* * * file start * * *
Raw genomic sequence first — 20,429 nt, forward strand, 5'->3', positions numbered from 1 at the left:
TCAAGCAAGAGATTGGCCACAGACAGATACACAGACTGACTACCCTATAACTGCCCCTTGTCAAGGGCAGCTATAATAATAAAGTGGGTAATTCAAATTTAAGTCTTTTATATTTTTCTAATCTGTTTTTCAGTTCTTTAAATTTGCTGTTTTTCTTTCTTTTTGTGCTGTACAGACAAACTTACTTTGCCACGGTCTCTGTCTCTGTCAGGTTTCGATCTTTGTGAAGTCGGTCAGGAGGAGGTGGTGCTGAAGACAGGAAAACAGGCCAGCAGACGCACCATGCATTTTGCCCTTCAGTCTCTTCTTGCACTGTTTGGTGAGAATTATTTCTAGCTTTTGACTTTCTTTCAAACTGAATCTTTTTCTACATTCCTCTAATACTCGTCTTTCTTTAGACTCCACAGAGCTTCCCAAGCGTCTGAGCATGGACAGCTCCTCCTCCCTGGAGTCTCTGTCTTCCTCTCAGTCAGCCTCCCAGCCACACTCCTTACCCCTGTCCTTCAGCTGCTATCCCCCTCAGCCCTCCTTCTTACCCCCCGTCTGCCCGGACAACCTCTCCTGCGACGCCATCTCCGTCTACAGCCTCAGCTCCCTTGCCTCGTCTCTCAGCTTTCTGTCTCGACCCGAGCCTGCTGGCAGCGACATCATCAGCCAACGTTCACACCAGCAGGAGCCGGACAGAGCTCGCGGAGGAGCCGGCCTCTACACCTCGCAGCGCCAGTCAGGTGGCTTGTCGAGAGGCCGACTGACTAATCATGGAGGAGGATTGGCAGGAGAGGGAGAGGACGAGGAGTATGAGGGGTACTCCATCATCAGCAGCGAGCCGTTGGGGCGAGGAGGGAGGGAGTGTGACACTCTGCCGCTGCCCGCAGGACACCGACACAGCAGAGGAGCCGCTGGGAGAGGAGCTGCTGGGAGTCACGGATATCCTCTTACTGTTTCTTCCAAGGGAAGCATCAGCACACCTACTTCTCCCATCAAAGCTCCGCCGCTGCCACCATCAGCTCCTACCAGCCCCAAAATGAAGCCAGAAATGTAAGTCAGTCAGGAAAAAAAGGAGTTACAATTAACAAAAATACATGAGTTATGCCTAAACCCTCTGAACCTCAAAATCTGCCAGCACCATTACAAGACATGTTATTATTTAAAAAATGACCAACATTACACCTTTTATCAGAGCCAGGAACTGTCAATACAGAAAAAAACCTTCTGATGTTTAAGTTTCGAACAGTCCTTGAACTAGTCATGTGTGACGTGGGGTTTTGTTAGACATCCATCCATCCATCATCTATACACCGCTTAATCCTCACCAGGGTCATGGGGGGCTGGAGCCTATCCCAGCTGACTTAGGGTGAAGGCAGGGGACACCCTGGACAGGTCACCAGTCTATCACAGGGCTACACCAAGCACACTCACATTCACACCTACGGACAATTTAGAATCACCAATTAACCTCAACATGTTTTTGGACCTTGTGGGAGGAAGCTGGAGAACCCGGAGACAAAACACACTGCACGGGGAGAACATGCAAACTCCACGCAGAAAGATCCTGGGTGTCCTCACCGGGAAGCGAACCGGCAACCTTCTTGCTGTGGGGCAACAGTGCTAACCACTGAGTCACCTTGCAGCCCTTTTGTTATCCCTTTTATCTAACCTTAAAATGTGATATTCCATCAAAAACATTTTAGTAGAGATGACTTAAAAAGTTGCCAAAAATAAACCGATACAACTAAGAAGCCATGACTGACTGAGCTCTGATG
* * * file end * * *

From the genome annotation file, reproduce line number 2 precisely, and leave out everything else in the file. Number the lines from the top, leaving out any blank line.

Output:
TCAAGCAAGAGATTGGCCACAGACAGATACACAGACTGACTACCCTATAACTGCCCCTTGTCAAGGGCAGCTATAATAATAAAGTGGGTAATTCAAATTTAAGTCTTTTATATTTTTCTAATCTGTTTTTCAGTTCTTTAAATTTGCTGTTTTTCTTTCTTTTTGTGCTGTACAGACAAACTTACTTTGCCACGGTCTCTGTCTCTGTCAGGTTTCGATCTTTGTGAAGTCGGTCAGGAGGAGGTGGTGCTGAAGACAGGAAAACAGGCCAGCAGACGCACCATGCATTTTGCCCTTCAGTCTCTTCTTGCACTGTTTGGTGAGAATTATTTCTAGCTTTTGACTTTCTTTCAAACTGAATCTTTTTCTACATTCCTCTAATACTCGTCTTTCTTTAGACTCCACAGAGCTTCCCAAGCGTCTGAGCATGGACAGCTCCTCCTCCCTGGAGTCTCTGTCTTCCTCTCAGTCAGCCTCCCAGCCACACTCCTTACCCCTGTCCTTCAGCTGCTATCCCCCTCAGCCCTCCTTCTTACCCCCCGTCTGCCCGGACAACCTCTCCTGCGACGCCATCTCCGTCTACAGCCTCAGCTCCCTTGCCTCGTCTCTCAGCTTTCTGTCTCGACCCGAGCCTGCTGGCAGCGACATCATCAGCCAACGTTCACACCAGCAGGAGCCGGACAGAGCTCGCGGAGGAGCCGGCCTCTACACCTCGCAGCGCCAGTCAGGTGGCTTGTCGAGAGGCCGACTGACTAATCATGGAGGAGGATTGGCAGGAGAGGGAGAGGACGAGGAGTATGAGGGGTACTCCATCATCAGCAGCGAGCCGTTGGGGCGAGGAGGGAGGGAGTGTGACACTCTGCCGCTGCCCGCAGGACACCGACACAGCAGAGGAGCCGCTGGGAGAGGAGCTGCTGGGAGTCACGGATATCCTCTTACTGTTTCTTCCAAGGGAAGCATCAGCACACCTACTTCTCCCATCAAAGCTCCGCCGCTGCCACCATCAGCTCCTACCAGCCCCAAAATGAAGCCAGAAATGTAAGTCAGTCAGGAAAAAAAGGAGTTACAATTAACAAAAATACATGAGTTATGCCTAAACCCTCTGAACCTCAAAATCTGCCAGCACCATTACAAGACATGTTATTATTTAAAAAATGACCAACATTACACCTTTTATCAGAGCCAGGAACTGTCAATACAGAAAAAAACCTTCTGATGTTTAAGTTTCGAACAGTCCTTGAACTAGTCATGTGTGACGTGGGGTTTTGTTAGACATCCATCCATCCATCATCTATACACCGCTTAATCCTCACCAGGGTCATGGGGGGCTGGAGCCTATCCCAGCTGACTTAGGGTGAAGGCAGGGGACACCCTGGACAGGTCACCAGTCTATCACAGGGCTACACCAAGCACACTCACATTCACACCTACGGACAATTTAGAATCACCAATTAACCTCAACATGTTTTTGGACCTTGTGGGAGGAAGCTGGAGAACCCGGAGACAAAACACACTGCACGGGGAGAACATGCAAACTCCACGCAGAAAGATCCTGGGTGTCCTCACCGGGAAGCGAACCGGCAACCTTCTTGCTGTGGGGCAACAGTGCTAACCACTGAGTCACCTTGCAGCCCTTTTGTTATCCCTTTTATCTAACCTTAAAATGTGATATTCCATCAAAAACATTTTAGTAGAGATGACTTAAAAAGTTGCCAAAAATAAACCGATACAACTAAGAAGCCATGACTGACTGAGCTCTGATG